Tony Ferguson may be the third fight on the UFC 238 pay-per-view broadcast, but in his mind he’s the real main event as the defending lightweight champion.
The logic behind that statement requires some explanation after the rollercoaster ride he’s been on for the past 14 months.
Last April while holding the interim lightweight title, Ferguson was scheduled to face Khabib Nurmagomedov to crown an undisputed champion but a freak knee injury occurred just days before the fight as he was promoting the event. Nurmagomedov went onto claim the lightweight belt while Ferguson had to have surgery on his injured knee and he was subsequently stripped of his interim champion status.
Nurmagomedov moved onto defend the belt against Conor McGregor last October but then faced a nine-month suspension after he engaged in a post-fight brawl just seconds after his submission win. In Nurmagomedov’s absence, the UFC decided to crown another interim champion with featherweight king Max Holloway moving up to 155 pounds and Ferguson was offered the chance to face him.
UFC president Dana White later said Ferguson turned down the fight but in the midst of all this the former “Ultimate Fighter” winner saw his personal life become very public and the concern for his well-being trumped any potential matchup.
Ferguson claims he was absolutely prepared to take that fight but the extenuating circumstances outside the cage prevented him from competing and Dustin Poirier ultimately took the slot and won the interim title with a unanimous decision win against Holloway at UFC 236.
“I was ready for Max [Holloway],” Ferguson said ahead of his return on Saturday night. “I’ll be real with you, I was really ready for him. I was coached to say no, obviously there were a lot of things going on but I was ready. I’ve been training since January and I was ready and everything.”
It would have been a somewhat awkward position for Ferguson even if the fight happened considering the bizarre way his last interim title reign ended.
With Poirier now scheduled to face the undefeated Russian in September in a title unification bout, Ferguson is left as the odd man out as he prepares to take on Donald “Cowboy” Cerrone this weekend in Chicago.
Despite the fight being billed as a non-title affair, Ferguson believes this is the real headliner for UFC 238 and it gives him another opportunity to prove he’s the true champion of the lightweight division.
“I’m an active lightweight champ. I’m still the f—king champ. I didn’t lose my belt,” Ferguson said. “I still have it. I just walked into my room and it’s standing here right in f—king front of me. It’s nice and shiny.
“Chicago’s lucky that we came out here to save this card. Now you’ve got ‘Cowboy’ Cerrone and Tony Ferguson and I hate to talk about myself in the third person but here’s the fourth one, we’re going to f—king run this s—t.”
For all the volatility surrounding his career, Ferguson is approaching his upcoming fight against Cerrone as a way to wipe the slate clean.
A huge part of hitting the reset button comes down to finding new representation after Ferguson previously shared the same management team as rival Conor McGregor. That never sat well with Ferguson as he was constantly pursuing a fight against the former two-division champion.
Now with a new team on his side looking out for his best interests, Ferguson is putting the past in the past and just looking forward to the future.
“I got different management. They’re the ones that are handling all the good stuff and they’re making sure that the numbers fit right and I’m getting treated right,” Ferguson said. “I have no complaints since I made the change over.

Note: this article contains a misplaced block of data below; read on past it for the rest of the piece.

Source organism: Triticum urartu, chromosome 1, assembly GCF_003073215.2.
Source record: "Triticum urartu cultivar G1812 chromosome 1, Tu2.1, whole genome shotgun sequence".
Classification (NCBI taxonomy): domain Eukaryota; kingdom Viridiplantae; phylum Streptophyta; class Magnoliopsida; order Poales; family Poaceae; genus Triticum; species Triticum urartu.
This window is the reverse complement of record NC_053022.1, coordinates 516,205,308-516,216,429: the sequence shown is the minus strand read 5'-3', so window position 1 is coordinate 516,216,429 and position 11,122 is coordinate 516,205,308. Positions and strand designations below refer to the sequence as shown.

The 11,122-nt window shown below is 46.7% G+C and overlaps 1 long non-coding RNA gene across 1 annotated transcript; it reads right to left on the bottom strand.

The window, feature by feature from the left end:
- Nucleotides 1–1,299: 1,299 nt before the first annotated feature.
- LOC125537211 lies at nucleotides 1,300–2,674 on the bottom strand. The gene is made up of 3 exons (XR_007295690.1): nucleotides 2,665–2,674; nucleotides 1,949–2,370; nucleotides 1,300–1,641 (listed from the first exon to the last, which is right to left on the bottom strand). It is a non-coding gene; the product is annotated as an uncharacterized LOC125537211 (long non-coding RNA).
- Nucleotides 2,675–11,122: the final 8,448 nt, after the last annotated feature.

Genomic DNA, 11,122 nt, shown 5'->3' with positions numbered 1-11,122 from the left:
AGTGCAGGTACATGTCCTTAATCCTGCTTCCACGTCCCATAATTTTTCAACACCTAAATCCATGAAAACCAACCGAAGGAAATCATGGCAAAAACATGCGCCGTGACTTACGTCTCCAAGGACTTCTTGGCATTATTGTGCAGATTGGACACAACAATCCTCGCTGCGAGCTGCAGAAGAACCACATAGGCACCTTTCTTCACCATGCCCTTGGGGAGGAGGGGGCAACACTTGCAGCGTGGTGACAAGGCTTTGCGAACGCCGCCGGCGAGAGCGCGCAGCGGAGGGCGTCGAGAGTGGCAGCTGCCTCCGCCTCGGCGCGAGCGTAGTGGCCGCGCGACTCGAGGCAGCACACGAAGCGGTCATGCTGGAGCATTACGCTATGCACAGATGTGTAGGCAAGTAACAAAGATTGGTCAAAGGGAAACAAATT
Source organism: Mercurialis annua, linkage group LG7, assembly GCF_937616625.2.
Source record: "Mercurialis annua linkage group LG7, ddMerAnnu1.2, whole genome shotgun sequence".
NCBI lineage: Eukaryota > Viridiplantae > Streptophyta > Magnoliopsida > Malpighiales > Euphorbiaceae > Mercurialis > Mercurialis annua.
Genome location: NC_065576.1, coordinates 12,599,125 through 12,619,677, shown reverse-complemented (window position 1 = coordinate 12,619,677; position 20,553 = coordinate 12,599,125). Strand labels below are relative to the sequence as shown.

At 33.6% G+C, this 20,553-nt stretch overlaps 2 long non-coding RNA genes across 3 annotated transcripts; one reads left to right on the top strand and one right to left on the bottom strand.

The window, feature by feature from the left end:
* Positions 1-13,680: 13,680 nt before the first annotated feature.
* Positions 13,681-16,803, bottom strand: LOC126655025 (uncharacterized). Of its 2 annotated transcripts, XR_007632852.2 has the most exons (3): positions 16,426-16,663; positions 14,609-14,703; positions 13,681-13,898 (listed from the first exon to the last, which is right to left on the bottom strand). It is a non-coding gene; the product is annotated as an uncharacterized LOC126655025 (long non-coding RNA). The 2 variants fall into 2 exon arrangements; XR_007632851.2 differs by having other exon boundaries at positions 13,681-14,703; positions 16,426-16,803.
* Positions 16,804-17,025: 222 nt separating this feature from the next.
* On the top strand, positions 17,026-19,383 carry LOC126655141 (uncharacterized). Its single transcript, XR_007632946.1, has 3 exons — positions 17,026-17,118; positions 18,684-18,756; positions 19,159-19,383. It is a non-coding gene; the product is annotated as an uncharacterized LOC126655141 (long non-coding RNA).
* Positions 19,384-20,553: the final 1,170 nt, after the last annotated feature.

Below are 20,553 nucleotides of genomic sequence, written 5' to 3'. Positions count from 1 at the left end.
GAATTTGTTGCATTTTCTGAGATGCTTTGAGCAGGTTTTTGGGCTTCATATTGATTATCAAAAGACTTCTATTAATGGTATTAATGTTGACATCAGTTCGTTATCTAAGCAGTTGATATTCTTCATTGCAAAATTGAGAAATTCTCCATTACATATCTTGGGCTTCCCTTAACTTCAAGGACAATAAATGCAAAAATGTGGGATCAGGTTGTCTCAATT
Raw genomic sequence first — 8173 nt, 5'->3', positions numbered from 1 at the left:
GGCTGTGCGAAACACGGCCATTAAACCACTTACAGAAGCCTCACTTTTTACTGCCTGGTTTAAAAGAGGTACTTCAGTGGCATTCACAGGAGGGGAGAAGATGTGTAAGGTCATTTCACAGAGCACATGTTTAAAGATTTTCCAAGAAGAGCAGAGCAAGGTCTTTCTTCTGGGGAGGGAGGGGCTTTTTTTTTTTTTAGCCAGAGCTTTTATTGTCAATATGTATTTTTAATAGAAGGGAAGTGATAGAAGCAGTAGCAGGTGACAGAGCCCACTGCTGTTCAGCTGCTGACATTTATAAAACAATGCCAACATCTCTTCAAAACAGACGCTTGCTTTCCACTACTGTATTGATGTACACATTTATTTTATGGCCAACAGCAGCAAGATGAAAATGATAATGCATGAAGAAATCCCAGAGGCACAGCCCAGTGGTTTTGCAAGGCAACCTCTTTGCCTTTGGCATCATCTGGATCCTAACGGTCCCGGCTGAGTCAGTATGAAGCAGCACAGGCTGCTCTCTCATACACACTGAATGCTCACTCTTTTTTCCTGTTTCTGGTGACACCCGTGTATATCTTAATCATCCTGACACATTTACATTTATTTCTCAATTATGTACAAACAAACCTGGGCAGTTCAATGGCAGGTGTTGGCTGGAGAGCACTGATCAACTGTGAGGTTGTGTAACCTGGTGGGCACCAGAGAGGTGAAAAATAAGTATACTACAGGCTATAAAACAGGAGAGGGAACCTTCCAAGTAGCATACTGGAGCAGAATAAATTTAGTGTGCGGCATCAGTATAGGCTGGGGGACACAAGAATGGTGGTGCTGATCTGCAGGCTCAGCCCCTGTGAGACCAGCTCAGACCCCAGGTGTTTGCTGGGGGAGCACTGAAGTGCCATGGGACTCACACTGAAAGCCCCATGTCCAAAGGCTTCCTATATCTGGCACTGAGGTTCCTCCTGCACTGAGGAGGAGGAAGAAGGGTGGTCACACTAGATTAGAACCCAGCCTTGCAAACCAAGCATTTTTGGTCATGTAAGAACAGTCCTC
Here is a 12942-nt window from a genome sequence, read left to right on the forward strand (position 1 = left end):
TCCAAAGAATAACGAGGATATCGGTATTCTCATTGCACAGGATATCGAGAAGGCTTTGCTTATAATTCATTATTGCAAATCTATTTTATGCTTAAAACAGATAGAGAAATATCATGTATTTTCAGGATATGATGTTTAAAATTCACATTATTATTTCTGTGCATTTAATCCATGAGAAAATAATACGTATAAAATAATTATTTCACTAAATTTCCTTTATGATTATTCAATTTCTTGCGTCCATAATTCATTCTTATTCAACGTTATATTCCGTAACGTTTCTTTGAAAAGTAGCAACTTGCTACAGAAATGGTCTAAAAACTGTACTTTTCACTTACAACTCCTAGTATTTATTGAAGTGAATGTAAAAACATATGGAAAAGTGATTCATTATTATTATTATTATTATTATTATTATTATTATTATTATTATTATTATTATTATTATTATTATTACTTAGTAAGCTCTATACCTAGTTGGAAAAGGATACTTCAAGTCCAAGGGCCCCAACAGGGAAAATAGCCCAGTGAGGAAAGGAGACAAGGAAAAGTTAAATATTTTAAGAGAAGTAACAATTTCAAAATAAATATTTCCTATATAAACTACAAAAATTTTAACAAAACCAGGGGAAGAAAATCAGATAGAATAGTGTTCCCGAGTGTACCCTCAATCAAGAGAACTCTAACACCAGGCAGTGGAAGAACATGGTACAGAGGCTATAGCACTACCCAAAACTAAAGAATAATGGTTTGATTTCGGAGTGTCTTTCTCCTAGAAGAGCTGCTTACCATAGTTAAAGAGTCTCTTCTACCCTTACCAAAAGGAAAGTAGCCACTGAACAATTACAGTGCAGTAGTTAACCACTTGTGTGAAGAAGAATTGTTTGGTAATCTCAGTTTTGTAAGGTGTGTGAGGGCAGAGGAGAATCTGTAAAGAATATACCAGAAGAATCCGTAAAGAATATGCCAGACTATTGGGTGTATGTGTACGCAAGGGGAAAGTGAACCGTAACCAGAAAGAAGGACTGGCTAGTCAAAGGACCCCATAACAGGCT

“It’s a new start and it’s fresh. I got the blades sharpened up and I’m still wearing my shades.”
As far as facing Cerrone this weekend, Ferguson was appreciative that the former title contender stepped up to the plate to offer him a challenge when he believes so many others avoided him.
That said, Ferguson hasn’t spent much time watching Cerrone’s latest performances where he’s picked up three wins in a row including back-to-back victories at lightweight over Al Iaquinta and Aleaxnder Hernandez.
“Donald was the only one to have enough gumption to sign the dotted line,” Ferguson said. “I always want to fight someone who is going to be game out there. So he’s next in line so that’s how I see it fits.
“I haven’t really paid attention too much [to Cerrone’s recent wins]. I think the same thing with Anthony Pettis, when these guys are changing weights, they’re not sure about what they’re f--king wanting. They’re not sure about what’s going on in their life.”
When it comes to what’s next assuming he’s able to notch his 12th win in a row this weekend, Ferguson isn’t losing any sleep about potential matchups against Nurmagomedov, McGregor, Poirier or anybody else.
He just wants to say genuine to himself and block out everything else until it’s time to fight.
“We got Tiramisu (Khabib Nurmagomedov) and McNuggets (Conor McGregor) both lost their sauce. They don’t know what the f—k is going on,” Ferguson said. “Even Dustin Poirier said Tony is the real champ and then look what happens. You dangle a little bit of change in front of somebody and what do they do? They change right up like a chameleon. Like that “Rock Superstar” — B-Real had it best. People try to change up no matter what the f—k is going on or who comes up.
“I’m staying the same f—king dude. I’m consistent. When I’m writing my notes on my mirror and I’m writing my record up there, I had to look on Wikipedia to see how many fights I had. That’s how focused I was with everything. I completely lost track of what the numbers were. I started forgetting about the s—t that didn’t matter and started to worry about the things that did matter and the things that I can control, which is my breathing and my heart rate.”